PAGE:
October, 1916: South on the Border
In October, 1916 Sgt. Sam Avery and the rest of the Massachusetts Brigade embarked on a 60-mile campaign march to Fort Selden in New Mexico (today both a National and New Mexico State Monument). The entire marching column contained 18,000 National Guard troops from Massachusetts, Ohio, Kentucky, Michigan and South Carolina. Heading relentlessly northward through scorching desert heat, many men were felled by heat exhaustion and lack of water. Near the end of the march, the troops from Massachusetts were ordered to immediately retrace their steps across the desert to Camp Cotton where they awaited relief by newly-arrived troops from Georgia.
Read the page South on the Border to learn more about the events of the Mexican Revolution that made American military action necessary. Read the page October, 1916 to learn more about the Long March to Fort Selden. Read Sam’s correspondence to his family as he relates his ongoing experiences of camp life and the hardships of service on the border.
October, 1917: The Long Voyage
Following the formal entry of the United States into the Great War, the U.S. Navy was challenged with organizing the greatest sea lift of soldiers and supplies in history up until that time in order to effectively fight in Europe. Never before had American military might been projected so far from home for so long and on such a scale. The overseas troop transport effort became known at the “Bridge of Ships,” accomplished by assembling a large collection of passenger liners, borrowed British ships and seized enemy vessels to help carry more than 2 million men and 7.5 million tons of cargo across the Atlantic.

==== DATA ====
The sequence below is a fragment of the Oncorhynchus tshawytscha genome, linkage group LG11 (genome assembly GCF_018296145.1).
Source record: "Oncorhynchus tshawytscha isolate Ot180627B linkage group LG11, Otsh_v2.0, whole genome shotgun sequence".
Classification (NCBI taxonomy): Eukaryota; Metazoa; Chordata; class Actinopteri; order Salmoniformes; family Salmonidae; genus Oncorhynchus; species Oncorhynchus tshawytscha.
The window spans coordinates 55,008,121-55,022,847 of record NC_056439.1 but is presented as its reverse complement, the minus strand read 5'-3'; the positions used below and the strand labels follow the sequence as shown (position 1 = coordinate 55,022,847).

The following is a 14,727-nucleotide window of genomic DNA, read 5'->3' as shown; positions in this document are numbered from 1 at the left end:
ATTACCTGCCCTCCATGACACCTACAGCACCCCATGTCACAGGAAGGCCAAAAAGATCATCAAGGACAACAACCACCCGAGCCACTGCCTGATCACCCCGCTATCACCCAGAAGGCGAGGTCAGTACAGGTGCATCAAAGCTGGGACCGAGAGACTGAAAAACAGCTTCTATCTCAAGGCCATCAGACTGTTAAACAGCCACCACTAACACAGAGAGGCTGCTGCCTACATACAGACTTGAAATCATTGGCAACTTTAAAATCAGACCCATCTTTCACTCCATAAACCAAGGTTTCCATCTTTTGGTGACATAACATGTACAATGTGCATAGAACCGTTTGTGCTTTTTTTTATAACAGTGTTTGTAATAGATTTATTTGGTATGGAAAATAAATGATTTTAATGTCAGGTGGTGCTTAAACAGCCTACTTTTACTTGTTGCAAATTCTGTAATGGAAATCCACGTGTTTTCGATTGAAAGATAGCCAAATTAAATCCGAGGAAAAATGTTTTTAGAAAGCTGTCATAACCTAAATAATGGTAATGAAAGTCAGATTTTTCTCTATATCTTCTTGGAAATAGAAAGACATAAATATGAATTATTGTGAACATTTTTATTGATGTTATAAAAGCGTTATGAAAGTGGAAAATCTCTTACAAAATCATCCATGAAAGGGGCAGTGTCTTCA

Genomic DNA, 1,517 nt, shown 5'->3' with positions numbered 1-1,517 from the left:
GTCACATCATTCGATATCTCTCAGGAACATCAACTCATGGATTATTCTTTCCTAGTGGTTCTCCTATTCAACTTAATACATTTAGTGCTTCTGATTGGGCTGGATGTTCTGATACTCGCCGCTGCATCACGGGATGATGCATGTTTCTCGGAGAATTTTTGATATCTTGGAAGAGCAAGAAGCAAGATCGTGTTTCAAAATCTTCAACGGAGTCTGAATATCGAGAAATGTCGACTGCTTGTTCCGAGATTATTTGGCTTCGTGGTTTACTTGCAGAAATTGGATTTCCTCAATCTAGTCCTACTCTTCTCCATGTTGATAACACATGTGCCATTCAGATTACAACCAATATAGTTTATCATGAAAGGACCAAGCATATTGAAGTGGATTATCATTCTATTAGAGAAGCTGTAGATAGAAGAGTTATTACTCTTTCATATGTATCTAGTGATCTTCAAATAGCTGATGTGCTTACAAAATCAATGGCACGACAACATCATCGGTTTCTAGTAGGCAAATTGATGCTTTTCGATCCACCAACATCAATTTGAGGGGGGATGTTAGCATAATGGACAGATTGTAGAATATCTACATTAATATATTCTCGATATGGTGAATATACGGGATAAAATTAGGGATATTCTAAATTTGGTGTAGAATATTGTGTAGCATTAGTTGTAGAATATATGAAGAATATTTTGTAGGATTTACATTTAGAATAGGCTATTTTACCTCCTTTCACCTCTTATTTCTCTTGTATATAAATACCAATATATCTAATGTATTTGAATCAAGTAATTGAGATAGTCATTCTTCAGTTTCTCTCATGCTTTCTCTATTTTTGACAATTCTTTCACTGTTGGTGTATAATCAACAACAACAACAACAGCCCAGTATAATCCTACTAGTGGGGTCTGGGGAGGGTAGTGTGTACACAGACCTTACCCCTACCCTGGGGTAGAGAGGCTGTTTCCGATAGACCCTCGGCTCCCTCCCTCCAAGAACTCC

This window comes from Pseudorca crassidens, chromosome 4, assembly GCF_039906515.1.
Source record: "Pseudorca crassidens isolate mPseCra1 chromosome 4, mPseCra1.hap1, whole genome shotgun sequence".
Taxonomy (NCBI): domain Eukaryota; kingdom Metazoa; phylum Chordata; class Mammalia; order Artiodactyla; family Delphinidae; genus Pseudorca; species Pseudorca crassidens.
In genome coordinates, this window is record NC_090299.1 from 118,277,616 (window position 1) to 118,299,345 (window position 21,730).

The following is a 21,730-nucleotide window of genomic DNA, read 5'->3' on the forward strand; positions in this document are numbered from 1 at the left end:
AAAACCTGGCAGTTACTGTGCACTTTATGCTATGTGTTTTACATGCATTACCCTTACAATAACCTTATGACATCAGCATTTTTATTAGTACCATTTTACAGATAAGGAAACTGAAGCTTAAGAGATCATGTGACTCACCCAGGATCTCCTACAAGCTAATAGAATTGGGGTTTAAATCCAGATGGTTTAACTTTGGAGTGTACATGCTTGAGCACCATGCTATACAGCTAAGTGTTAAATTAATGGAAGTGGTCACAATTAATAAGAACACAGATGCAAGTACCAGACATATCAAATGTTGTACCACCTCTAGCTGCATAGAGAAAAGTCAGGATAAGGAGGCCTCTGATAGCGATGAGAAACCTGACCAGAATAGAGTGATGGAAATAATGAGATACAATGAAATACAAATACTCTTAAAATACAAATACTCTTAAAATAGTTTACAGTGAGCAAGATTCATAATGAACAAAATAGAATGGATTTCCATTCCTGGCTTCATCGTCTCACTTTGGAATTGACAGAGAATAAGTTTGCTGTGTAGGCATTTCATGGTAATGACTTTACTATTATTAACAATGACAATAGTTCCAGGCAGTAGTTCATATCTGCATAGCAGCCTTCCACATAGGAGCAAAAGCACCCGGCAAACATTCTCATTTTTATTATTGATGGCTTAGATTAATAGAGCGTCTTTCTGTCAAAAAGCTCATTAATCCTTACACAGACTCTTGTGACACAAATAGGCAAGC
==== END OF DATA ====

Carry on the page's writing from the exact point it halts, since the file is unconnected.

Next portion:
Sam Avery and other men of the 103rd Infantry sailed aboard the S.S. Saxonia from Hoboken, NJ to Halifax, Nova Scotia before crossing the North Atlantic in convoy to Liverpool, England. After traveling by train to Southampton, they crossed the English Channel to Le Havre, France before traveling by train once again to their final destination at the new AEF training area near Neufchateau.
October, 1918: Meuse-Argonne Offensive
In early October, 1918 Sam Avery finally returned from the hospital to the 103rd Infantry which had been severely battered during the St. Mihiel Offensive. Immediately upon his arrival, the Regiment was on the move again to Verdun with the rest of the 26th Division where it took up defensive positions before joining the AEF’s final attack during the Meuse-Argonne Offensive. Sam would bring home shoulder-straps cut from the uniforms of German troops captured during the final advance.
Read about the Meuse-Argonne Offensive here. Also, read Sam’s October correspondence from Verdun as he continues to endure both heavy fire and the loss of friends while also worrying about his family during the Spanish Flu epidemic.
The Soldier’s Mail correspondence is published here according to the sequence in which it was written. Therefore, letters are organized in “reverse order” with the most recent at the top. To read them chronologically, readers should start at the bottom and work upwards.